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New Scotland Archives — The Altamont Enterprise, May 12, 2011

Peter Scotto

By Saranac Hale Spencer

Peter Scotto, who runs a pediatric therapy business, has always worked with kids and sees a seat on the school board as another way to help.  The Brooklyn native, who has two children in Bethlehem’s middle school, is seeking his first term on the school board.

Of whether or not he supports the proposed budget, Scotto said that the district is facing “tough times” and noted that the tax levy increase is 2 percent, which would meet the governor’s proposal.  He strongly dislikes the proposal, he said, explaining that regular expenses, like health care and business operations, go up more than 2 percent a year.

Schools should be run like businesses, he said, with people who know how to run a business making the decisions.  He questioned New York State’s method for running schools with an elected body, since many of the candidates have no special skills in education or business.  Perhaps schools boards have a place in running the district, but shouldn’t make final decisions — those could be left to the superintendent, he suggested.  “We need to start looking at it,” Scotto said of changing the way school districts are run.

Although he stressed that, “you don’t know what next year will bring” regarding the budget, Scotto said that cutting salaries would have the biggest fiscal impact since they make up the great majority of the budget.  He also suggested consolidating transportation and looking closely at general spending.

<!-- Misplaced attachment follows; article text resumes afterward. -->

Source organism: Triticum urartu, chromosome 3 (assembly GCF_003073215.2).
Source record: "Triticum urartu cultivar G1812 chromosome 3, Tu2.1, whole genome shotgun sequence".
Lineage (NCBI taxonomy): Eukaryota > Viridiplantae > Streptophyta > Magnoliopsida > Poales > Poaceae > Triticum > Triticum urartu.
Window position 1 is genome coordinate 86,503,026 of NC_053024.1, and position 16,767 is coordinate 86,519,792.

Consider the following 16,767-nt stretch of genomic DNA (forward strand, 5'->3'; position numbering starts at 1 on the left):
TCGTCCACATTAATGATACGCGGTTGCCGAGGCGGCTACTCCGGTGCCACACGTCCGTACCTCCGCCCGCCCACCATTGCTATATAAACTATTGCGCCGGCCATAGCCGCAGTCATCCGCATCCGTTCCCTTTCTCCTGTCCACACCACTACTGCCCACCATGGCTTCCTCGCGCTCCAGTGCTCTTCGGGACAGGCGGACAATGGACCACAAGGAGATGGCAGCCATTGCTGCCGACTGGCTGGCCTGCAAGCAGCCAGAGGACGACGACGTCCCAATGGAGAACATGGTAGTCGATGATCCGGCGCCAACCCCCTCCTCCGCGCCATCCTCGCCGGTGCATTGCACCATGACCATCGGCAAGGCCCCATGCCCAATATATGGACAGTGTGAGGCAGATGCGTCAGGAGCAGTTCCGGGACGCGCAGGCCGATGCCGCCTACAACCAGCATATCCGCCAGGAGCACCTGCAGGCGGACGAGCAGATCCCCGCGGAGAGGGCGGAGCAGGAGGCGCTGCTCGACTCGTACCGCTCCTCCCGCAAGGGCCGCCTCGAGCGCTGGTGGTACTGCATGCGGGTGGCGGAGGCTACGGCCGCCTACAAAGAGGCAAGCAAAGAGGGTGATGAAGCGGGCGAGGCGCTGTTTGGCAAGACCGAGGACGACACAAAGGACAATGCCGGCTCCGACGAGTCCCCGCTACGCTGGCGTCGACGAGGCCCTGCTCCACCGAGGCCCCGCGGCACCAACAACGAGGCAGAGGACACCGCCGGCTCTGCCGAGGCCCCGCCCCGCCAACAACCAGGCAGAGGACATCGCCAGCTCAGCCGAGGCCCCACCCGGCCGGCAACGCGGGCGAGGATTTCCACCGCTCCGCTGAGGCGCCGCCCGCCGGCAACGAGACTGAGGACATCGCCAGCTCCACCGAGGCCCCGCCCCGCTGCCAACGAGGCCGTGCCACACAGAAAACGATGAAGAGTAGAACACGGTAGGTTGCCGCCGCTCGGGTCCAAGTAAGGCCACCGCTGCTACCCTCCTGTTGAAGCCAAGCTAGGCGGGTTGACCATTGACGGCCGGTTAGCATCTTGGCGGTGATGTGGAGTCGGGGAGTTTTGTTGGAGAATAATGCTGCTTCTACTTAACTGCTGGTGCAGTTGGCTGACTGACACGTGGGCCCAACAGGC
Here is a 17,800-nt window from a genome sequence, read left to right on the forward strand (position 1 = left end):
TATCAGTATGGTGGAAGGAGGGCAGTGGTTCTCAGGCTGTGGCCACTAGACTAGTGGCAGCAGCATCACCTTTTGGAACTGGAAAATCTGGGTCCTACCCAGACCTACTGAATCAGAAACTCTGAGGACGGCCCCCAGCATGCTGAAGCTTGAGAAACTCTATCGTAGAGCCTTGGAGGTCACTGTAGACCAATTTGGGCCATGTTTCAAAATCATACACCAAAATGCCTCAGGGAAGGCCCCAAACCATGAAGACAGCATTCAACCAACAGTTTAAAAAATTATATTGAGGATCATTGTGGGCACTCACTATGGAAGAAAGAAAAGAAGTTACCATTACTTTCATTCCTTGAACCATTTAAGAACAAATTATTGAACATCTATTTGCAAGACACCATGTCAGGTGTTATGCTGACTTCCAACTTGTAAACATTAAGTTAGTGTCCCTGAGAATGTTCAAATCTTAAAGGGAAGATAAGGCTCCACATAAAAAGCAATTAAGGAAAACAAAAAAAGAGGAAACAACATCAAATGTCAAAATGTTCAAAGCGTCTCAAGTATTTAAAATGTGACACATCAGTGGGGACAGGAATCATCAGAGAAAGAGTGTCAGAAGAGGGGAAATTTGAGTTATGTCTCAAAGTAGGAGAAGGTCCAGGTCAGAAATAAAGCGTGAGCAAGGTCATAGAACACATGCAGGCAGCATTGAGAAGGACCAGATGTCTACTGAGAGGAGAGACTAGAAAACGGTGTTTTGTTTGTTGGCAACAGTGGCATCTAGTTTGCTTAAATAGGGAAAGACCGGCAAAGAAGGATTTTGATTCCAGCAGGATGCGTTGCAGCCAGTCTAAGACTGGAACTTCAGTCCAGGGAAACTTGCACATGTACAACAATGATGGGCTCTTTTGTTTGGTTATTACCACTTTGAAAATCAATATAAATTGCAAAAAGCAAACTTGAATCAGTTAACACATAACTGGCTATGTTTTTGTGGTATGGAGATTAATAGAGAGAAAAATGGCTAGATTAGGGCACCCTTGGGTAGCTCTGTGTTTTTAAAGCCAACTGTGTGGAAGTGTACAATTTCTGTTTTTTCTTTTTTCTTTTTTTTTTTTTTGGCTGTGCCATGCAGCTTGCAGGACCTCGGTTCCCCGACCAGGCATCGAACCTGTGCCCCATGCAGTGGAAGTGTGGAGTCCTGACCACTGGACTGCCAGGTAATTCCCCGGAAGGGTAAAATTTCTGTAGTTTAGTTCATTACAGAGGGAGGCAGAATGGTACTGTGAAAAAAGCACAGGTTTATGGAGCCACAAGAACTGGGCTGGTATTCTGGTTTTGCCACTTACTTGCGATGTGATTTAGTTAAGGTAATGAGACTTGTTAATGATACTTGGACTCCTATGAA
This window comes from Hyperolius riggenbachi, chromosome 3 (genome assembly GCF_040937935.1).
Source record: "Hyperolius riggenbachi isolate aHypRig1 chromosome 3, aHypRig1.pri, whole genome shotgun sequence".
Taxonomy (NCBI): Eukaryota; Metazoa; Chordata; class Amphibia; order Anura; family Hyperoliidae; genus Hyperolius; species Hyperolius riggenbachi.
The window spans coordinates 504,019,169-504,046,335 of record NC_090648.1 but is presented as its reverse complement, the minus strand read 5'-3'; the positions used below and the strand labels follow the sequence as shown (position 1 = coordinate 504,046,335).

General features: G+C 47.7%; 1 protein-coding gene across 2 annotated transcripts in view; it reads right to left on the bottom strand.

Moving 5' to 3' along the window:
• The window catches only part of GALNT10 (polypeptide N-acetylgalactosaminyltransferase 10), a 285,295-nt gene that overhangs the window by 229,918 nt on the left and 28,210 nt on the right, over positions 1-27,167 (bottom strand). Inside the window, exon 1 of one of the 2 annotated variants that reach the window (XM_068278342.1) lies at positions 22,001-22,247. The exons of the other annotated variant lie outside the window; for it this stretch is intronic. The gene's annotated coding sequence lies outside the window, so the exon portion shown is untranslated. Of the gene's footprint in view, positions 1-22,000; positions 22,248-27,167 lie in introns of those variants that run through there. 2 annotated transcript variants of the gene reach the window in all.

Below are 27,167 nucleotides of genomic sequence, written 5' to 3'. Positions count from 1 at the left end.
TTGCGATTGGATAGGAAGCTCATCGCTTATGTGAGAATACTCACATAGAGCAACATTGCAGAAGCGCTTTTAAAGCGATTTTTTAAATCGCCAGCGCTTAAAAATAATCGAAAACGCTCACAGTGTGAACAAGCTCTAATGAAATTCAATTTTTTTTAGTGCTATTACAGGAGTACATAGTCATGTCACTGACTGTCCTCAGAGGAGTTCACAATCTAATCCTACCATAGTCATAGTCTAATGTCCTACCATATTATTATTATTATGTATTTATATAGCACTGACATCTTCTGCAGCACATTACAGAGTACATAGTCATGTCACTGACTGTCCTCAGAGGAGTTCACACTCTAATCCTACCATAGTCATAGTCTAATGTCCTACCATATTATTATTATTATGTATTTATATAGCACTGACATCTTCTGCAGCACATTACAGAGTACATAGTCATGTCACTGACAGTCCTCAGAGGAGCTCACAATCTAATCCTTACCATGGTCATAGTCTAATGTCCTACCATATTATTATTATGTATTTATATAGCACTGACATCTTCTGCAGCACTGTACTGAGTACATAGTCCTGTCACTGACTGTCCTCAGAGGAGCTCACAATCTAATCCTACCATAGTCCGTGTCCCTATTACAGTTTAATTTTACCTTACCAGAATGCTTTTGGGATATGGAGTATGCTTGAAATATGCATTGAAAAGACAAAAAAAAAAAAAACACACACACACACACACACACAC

When times are flush, he said, the district should still be wary of spending to soften the impact in tough times — by way of example, he said that the district shouldn’t buy things, like new school buildings, that will cost money to maintain in the future or add auxiliary staff who will become tenured.

With no increase in state aid plus a cap on the amount that the district is allowed to collect through taxes, it would be difficult to stay within 2 percent each year, Scotto said of the governor’s proposal.  It is possible for the district to stay within the cap, he said, but not without having a profound impact on school programs.

For negotiating contracts in the future, Scotto said, the district and the unions might not be able to compromise on step raises, but the district might be able to negotiate for some things, like having employees contribute more towards their health insurance premiums or committing to working more hours to provide summer programs.

On Clarksville, Scotto said, “I’m indifferent.”  If it was the only way to save money, then he doesn’t fault the board for its decision, he said, adding that it’s hard to say without knowing what alternatives there were.  If the building is in good condition, the district should maintain it and rent it out until the student population might require it to open again.

“If you’re thinking in the best interests of the students and parents, you’re thinking in the best interests of teachers,” Scotto said.

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